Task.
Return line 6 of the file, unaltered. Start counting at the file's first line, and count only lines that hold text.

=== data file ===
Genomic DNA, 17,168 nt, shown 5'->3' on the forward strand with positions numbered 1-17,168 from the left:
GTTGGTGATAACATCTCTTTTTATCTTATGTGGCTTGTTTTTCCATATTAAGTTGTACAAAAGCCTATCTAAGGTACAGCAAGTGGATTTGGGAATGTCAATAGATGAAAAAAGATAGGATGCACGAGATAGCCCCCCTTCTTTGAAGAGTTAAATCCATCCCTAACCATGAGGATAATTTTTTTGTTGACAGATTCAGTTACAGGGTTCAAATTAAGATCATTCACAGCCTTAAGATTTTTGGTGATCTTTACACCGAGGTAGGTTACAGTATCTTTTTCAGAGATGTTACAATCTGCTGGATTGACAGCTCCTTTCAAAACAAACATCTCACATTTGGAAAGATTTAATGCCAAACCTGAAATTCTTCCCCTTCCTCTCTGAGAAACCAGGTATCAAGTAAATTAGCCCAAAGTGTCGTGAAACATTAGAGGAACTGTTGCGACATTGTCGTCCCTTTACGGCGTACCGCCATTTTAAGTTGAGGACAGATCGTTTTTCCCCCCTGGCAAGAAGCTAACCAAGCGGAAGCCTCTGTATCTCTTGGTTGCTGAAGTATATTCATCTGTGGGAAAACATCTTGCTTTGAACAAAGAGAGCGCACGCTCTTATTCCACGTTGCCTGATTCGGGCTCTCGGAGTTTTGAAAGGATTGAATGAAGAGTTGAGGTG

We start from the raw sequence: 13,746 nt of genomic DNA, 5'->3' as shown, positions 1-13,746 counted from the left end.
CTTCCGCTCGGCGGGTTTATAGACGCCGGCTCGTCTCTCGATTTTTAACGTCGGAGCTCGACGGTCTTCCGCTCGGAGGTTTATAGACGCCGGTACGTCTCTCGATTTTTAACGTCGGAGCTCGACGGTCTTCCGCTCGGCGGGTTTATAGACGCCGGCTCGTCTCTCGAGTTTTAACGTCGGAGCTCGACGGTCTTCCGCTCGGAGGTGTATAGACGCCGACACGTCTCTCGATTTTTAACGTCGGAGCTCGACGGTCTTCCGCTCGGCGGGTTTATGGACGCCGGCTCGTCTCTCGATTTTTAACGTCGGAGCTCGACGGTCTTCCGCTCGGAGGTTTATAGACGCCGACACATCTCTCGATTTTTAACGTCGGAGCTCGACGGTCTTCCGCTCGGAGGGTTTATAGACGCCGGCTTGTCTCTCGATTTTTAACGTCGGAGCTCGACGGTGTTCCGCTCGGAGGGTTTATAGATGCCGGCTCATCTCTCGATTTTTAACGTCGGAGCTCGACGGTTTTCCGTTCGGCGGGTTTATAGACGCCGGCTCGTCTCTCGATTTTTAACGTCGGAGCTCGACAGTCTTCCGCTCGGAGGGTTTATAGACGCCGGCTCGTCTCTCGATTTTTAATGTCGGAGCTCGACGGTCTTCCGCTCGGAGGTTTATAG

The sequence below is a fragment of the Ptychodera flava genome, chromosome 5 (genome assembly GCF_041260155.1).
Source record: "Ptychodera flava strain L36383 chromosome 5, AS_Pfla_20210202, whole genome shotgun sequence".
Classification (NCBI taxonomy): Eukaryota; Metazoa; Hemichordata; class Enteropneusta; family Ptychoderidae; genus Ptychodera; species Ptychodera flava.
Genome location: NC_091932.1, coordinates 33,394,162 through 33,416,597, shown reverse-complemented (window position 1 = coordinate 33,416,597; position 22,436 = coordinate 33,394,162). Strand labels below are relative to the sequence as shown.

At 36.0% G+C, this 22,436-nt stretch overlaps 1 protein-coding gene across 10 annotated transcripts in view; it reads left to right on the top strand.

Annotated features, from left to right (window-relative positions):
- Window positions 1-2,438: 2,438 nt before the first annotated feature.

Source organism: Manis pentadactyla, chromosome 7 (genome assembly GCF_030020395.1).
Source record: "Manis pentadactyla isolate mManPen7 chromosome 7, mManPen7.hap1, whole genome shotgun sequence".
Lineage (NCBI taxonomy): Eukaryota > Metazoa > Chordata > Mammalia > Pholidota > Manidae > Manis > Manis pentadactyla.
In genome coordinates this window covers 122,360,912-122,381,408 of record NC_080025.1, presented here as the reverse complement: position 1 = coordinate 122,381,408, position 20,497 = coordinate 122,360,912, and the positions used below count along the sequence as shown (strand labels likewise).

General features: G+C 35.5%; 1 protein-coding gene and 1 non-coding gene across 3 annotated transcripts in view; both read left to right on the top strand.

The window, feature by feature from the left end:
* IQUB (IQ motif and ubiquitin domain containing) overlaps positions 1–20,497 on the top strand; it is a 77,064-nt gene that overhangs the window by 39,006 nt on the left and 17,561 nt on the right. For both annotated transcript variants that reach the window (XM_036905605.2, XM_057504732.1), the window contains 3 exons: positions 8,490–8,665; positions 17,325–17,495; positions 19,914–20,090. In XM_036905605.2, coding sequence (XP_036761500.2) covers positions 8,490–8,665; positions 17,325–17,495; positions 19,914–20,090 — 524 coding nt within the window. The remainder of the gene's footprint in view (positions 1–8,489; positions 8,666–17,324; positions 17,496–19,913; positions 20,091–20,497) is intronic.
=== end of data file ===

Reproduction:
Source record: "Ptychodera flava strain L36383 chromosome 5, AS_Pfla_20210202, whole genome shotgun sequence".